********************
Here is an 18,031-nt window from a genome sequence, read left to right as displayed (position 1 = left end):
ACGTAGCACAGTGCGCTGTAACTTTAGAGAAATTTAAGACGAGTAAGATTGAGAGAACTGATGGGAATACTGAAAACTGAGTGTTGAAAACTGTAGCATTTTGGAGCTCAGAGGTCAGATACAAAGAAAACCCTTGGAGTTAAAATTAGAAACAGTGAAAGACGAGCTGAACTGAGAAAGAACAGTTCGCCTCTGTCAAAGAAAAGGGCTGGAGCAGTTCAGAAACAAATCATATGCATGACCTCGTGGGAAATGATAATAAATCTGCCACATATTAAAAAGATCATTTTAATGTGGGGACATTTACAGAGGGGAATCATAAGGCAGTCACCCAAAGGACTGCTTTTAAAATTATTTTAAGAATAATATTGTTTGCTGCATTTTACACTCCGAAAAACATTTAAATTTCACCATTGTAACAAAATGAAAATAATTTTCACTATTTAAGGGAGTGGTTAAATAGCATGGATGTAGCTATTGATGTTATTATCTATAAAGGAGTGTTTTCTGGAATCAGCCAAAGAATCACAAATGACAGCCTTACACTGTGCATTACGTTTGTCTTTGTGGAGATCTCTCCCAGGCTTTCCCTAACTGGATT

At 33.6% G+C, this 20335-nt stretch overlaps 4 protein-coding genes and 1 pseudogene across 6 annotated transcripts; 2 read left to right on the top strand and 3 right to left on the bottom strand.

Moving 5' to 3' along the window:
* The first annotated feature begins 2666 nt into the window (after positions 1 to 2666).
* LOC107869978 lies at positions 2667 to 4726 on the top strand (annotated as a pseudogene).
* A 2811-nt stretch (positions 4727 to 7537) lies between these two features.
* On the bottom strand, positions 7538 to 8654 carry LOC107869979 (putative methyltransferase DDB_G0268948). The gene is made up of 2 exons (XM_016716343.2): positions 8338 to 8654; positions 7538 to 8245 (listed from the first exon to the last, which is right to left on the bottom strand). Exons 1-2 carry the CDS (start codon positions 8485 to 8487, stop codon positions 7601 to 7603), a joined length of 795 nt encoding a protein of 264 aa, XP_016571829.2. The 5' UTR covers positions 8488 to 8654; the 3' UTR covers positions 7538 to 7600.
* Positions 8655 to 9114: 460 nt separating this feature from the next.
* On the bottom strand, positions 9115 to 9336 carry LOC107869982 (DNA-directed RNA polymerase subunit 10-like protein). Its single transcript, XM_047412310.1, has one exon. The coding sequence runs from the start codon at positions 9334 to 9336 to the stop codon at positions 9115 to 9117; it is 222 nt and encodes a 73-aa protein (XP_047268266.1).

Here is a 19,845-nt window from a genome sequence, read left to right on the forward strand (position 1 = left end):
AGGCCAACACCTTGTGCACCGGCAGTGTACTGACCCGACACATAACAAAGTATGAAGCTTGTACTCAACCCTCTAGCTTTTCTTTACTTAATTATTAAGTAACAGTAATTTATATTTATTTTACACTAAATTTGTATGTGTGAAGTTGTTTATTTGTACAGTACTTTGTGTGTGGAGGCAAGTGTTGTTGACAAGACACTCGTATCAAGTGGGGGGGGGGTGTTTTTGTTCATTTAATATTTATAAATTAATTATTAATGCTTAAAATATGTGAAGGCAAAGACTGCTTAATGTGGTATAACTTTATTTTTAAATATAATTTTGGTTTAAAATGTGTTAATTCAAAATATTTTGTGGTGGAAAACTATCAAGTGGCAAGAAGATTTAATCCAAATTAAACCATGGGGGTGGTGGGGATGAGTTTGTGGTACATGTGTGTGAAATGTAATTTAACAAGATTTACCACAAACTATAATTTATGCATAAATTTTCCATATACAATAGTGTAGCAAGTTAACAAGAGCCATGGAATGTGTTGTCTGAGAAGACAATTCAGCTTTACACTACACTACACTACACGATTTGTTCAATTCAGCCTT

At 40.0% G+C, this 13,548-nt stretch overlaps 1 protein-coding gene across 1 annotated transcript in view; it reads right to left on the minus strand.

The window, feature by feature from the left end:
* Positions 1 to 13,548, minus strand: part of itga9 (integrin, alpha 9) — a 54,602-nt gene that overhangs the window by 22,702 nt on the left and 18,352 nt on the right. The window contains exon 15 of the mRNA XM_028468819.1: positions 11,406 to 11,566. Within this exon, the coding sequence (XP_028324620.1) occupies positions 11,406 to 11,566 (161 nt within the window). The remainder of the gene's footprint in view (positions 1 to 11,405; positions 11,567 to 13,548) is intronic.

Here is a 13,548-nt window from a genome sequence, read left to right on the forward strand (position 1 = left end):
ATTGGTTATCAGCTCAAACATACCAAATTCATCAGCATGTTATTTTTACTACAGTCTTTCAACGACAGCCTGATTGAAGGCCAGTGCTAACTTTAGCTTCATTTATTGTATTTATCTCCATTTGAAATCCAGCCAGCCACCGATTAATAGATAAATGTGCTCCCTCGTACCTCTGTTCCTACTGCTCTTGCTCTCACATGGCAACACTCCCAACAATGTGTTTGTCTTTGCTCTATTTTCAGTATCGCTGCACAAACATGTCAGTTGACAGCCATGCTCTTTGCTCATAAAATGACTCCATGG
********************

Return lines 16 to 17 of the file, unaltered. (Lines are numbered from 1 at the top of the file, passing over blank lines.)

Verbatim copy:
Here is a 13,548-nt window from a genome sequence, read left to right on the forward strand (position 1 = left end):
ATTGGTTATCAGCTCAAACATACCAAATTCATCAGCATGTTATTTTTACTACAGTCTTTCAACGACAGCCTGATTGAAGGCCAGTGCTAACTTTAGCTTCATTTATTGTATTTATCTCCATTTGAAATCCAGCCAGCCACCGATTAATAGATAAATGTGCTCCCTCGTACCTCTGTTCCTACTGCTCTTGCTCTCACATGGCAACACTCCCAACAATGTGTTTGTCTTTGCTCTATTTTCAGTATCGCTGCACAAACATGTCAGTTGACAGCCATGCTCTTTGCTCATAAAATGACTCCATGG